Genovevo de la O
||This article includes a list of references, related reading or external links, but its sources remain unclear because it lacks inline citations. (January 2010)|
|Genovevo de la O|
|Born||3 January 1876
Santa María Ahuacatitlán, Morelos, Mexico
|Died||12 June 1952
Santa María Ahuacatitlán, Morelos, Mexico
|Allegiance||Liberation Army of the South, Alvaro Obregon|
|Years of service||1910–1941|
Genovevo de la O (January 3, 1876 – June 12, 1952) was an important figure in the Mexican Revolution in Morelos.
He was born in Santa María Ahuacatitlán, Morelos, to sharecropper parents. He was dedicated to the plight of Mexico's peasants and came to be an outstanding Liberation Army of the South guerrilla general. After Emiliano Zapata's death, he and the other guerrillas threw their lot in with Álvaro Obregón and went on to become a minor but long-lasting figure in national politics.
From his earliest days, de la O stood out as a defender of his hometown and its people. He fought ceaselessly against the encroachments of the neighboring hacienda of Temixco, against the evils of deforestation, and against land dispossession in general. These crusades brought him into conflict with the law of Porfirio Díaz's regime, which sought to strengthen the hacendados at the expense of commoners. De la O grew to hate the Díaz regime, mostly on the principle of land reform.
He initially supported the presidency of Francisco Madero based on his promises of land reform, but when those promises proved false he sided with the agrarian opposition headed by the mayor of Anenecuilco, Emiliano Zapata. De la O was one of the signatories of the reformist Plan de Ayala which codified Zapata's demands in 1911.
Revolution under Zapata
The Madero government was opposed to the Plan de Ayala, and the Zapatistas took up arms to defend their cause. De la O was made an infantry captain conducting guerrilla operations for Zapata in the northern part of Morelos. He moved up through the ranks of major, lieutenant colonel, and colonel before the year was out.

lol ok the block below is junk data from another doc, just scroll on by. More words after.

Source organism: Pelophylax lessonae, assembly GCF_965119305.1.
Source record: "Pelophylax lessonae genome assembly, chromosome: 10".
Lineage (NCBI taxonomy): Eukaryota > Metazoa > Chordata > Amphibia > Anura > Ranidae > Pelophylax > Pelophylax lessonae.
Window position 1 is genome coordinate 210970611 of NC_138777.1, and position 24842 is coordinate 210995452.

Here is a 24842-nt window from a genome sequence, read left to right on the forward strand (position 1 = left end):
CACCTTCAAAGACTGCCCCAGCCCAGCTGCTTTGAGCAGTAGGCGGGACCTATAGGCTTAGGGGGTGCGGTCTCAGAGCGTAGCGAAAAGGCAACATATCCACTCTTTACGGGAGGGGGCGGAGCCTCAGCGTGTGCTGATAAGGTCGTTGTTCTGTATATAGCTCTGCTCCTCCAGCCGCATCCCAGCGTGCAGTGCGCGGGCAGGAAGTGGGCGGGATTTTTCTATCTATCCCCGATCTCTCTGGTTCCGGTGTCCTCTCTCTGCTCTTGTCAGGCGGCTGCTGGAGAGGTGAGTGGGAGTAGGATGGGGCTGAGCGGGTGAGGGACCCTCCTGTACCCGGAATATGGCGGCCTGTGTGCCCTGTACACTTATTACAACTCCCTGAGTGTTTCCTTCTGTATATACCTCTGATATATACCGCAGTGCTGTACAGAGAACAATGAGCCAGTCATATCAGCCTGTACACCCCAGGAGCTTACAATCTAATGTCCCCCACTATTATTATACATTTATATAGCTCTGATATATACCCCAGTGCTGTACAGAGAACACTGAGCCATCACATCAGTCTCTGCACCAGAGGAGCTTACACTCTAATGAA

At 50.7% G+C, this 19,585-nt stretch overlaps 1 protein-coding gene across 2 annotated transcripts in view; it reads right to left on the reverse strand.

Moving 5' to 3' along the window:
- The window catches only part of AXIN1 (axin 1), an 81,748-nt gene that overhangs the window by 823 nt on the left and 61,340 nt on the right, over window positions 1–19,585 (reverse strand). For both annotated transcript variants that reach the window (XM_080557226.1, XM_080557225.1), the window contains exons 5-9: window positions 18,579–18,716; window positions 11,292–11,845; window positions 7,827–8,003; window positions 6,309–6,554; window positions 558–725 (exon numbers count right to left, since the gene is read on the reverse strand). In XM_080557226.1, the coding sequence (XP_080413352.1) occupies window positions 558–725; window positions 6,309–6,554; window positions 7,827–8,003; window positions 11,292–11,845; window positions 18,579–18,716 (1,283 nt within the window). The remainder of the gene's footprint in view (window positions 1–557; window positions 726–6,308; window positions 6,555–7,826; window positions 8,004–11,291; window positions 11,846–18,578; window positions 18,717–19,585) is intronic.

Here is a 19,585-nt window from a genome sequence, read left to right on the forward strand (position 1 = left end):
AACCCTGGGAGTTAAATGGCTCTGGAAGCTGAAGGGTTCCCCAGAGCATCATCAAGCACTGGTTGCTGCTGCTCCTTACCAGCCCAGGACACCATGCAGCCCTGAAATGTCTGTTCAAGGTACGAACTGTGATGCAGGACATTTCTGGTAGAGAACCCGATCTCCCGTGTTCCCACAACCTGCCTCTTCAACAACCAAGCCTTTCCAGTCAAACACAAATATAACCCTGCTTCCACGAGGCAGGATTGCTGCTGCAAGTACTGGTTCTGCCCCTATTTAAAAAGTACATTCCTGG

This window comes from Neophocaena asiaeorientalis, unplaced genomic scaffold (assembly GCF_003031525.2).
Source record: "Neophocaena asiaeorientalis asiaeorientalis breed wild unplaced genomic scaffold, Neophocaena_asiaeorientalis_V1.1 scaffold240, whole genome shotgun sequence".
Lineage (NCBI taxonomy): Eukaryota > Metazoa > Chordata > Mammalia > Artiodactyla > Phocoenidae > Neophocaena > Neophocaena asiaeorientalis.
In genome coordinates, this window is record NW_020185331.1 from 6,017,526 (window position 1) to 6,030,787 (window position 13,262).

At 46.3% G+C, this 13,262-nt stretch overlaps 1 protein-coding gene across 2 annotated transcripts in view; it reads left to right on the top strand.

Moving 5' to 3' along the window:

Through 1911 and 1912, his division of the Liberation Army of the South operated in the area around Santa María and its neighboring towns, consistently beating back federalist forces. He forced enemy divisions to retreat to Cuernavaca, gave a solid drubbing to a group of generals led by General Robles, and inspired thousands to flock into his division.
De la O's forces took the town of Huitzilac in the Spring of 1912, but the federalists were reluctant to give it up. General Ojeda tried to evacuate the town’s supplies and equipment, but de la O exacted a heavy toll attacking the convoys. He defended the town with success, but in 1912 General Naranjo infiltrated and burned most of it to the ground.
As 1913 neared, he pushed into México state to face forces commanded by the president himself, Victoriano Huerta. De la O became a general as fighting continued along the border with México state through 1915. Huerta faded from power and Venustiano Carranza took control, bringing extra troops to bear that turned the tide back against de la O. As General Pablo González slowly pushed de la O back into Morelos, disaster befell the Zapatista cause in 1919. The leader of the revolution, Emiliano Zapata, was tricked and murdered by Colonel Jesús Guajardo. This was a terrible blow to the Liberation Army of the South, which had already grown increasingly fractured after many long years of campaigning.
Revolution under Obregón
Rather than see his cause and power expire along with Zapata, de la O and the other guerrilla generals, led by Gildardo Magaña, joined forces with the new revolutionary Álvaro Obregón. In 1920, he covered the retreat of General Benjamín Hill from Mexico City, and Hill too united with Obregón’s forces in the south. Together they made a decisive strike at the capital city, deposed Carranza, and set up a new government.
On the first day of 1921, he was named chief of military operations in Tlaxcala, moving later to similar posts in Aguascalientes and Mexico City. Minor conflicts continued, but the Obregón regime, including de la O, remained in power in Mexico City.
De la O held political posts until 1941 when he reached the age limit for service (sixty-five) and was forced to retire. Though officially retired, he remained involved in the affairs of Mexico. He formed Frente Zapatista in 1940 as a bastion of the ideals of Zapata. He helped found the Federation of Parties of the People in 1945, and presided over it.
He died in peace while in his hometown of Santa María Ahuacatitlán, a gentler and later death than the vast majority of his revolutionary counterparts. His wake was held on the floor of the Congress of Mexico and he was buried in Santa María with full military honors.
- Personal biography in Spanish
- Factual biography in Spanish with extensive battle descriptions
- Corrido de Genovevo de la O, a Spanish ballad about his exploits.